The line between comedy and drama has never been so awkwardly pronounced in the abundantly sweet, but stilted The Way, Way Back. Writers and directors Jim Rash and Nat Faxon have managed to obtain a group of wildly talented actors who manage to hold the film afloat but decided to play it safe and deliver us the expected beats rather than attempting something new.
The story focuses on the painfully odd teen, Duncan (Liam James), who is forced into a vacation with his mom (Toni Collette) and her boyfriend (Steve Carell) who’s decided it’s his job to educate and humiliate Duncan over the course of their stay.
Rather than stay and endure the embarrassment, he instead ventures out in the small town and comes across a water park run by Owen (Sam Rockwell) who takes Duncan under his wing to try and help him grow into himself and learn to stand on his own.
The story is sweet, undeniably so, with some stellar acting by the main cast. Carell leaves his comfort zone to play the antagonist, the one no one will walk out of the theater supporting, but whom many will inspire a new outlook on Carell’s capabilities. Collette is as always solid, and she and Rockwell both play their characters with such effortlessness it makes you realize you’re watching seasoned pros. Rockwell also has the added bonus of being one of the most naturally charismatic actors working today.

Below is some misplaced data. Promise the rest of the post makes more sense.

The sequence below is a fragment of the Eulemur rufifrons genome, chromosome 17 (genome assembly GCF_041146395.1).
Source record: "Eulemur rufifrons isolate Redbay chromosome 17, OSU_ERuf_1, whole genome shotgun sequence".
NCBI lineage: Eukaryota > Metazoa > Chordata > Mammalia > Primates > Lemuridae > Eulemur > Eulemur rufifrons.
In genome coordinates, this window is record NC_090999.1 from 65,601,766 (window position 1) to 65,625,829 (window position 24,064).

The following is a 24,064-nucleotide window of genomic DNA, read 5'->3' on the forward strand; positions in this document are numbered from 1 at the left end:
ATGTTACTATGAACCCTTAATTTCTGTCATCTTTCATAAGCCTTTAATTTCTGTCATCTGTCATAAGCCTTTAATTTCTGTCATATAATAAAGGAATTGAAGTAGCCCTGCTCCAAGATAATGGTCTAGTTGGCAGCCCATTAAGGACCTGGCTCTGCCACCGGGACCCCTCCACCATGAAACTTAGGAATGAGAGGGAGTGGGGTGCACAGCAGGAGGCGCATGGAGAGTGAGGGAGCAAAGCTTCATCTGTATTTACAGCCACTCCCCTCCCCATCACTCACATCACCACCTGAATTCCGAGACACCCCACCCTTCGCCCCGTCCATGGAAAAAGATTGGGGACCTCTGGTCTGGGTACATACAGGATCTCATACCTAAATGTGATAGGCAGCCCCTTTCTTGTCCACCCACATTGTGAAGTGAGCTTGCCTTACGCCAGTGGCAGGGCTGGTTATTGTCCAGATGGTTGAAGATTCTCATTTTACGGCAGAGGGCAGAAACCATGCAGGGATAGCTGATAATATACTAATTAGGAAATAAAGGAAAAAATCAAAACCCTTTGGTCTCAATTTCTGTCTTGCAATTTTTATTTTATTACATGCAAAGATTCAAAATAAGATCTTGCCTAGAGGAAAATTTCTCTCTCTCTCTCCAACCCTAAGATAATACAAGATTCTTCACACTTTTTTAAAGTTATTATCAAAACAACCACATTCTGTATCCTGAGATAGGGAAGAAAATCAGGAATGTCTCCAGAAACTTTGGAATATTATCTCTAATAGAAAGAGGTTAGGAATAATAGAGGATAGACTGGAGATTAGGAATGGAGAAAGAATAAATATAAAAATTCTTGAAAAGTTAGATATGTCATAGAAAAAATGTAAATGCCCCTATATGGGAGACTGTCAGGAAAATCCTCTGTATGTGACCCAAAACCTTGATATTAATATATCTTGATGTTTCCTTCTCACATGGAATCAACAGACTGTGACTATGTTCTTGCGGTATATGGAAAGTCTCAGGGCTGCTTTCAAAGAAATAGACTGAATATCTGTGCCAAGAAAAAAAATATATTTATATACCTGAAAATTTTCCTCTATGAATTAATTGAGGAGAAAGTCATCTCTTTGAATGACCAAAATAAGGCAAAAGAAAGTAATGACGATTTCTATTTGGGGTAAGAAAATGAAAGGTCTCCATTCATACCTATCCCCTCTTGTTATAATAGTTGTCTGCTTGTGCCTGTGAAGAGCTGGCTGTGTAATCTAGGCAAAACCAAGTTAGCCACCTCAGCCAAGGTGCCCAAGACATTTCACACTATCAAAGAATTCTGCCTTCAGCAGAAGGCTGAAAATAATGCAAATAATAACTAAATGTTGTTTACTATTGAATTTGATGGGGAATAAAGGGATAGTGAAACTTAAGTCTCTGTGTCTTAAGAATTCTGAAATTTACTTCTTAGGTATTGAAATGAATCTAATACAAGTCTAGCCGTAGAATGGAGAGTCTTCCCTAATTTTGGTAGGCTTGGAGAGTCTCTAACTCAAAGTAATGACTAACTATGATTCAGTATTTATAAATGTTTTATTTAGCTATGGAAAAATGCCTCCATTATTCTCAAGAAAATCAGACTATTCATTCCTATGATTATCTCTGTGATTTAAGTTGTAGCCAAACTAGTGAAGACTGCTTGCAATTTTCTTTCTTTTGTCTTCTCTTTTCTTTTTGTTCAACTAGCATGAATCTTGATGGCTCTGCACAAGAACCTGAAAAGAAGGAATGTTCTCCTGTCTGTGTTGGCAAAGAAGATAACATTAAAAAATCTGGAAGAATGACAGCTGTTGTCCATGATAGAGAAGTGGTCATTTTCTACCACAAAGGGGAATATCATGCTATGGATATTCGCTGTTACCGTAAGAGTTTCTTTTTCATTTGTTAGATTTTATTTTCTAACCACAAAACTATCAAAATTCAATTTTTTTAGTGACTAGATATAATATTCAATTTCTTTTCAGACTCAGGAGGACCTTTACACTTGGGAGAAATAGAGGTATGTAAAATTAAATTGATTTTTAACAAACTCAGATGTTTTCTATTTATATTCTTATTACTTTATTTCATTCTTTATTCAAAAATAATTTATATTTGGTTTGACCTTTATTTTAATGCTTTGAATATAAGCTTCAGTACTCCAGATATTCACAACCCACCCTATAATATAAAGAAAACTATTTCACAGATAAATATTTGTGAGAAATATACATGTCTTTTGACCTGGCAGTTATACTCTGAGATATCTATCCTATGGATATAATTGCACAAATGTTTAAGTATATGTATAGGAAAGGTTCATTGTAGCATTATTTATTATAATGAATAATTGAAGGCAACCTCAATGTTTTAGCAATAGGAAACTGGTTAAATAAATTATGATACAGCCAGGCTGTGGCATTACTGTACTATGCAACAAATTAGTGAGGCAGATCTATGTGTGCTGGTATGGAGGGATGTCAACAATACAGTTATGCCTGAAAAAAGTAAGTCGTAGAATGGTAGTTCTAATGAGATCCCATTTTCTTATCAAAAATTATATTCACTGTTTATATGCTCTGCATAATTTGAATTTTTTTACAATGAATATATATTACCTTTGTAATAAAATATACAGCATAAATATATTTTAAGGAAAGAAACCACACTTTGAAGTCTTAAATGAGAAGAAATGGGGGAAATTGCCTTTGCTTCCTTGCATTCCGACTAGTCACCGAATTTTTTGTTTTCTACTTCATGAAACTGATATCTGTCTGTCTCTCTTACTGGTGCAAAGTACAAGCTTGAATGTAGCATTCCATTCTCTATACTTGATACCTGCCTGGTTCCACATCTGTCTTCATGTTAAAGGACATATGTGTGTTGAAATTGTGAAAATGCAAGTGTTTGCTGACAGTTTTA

The main divide in the film is the murky tone that can’t quite decide what type of movie it wants to be. There are plenty of films that defy genre, there are plenty that manage to merge comedy and drama together without fault; The Way, Way Back isn’t one of them. Its comedic moments are funny–a supporting role by Allison Janney has the majority of the laugh out loud moments. The dramatic moments are effective–Collete a master of worming her way under your skin. The problem is the movie’s inability to seamlessly string the two together, which gives the film an overall disjointed atmosphere.
Maybe the real problem is that as of late we’ve seen movies that have tackled similar subjects and have done so brilliantly. Mud told a coming of age story in a film that’s –to me- nearly unparalleled to many of the other films out this year and with a young lead who more than carried the film. Last year, we were given The Perks of Being a Wallflower which took the awkward teenager trope and subverted it, made us laugh, and then crushed us.
The Way, Way Back isn’t a bad film, it isn’t even a dull film, but it’s woefully unoriginal considering the writing and acting talent on board. I liked it, but I went in intending to love it.
Make sure to see it for a melancholy summer flick that provides a few laughs, but maybe lower your expectations a bit.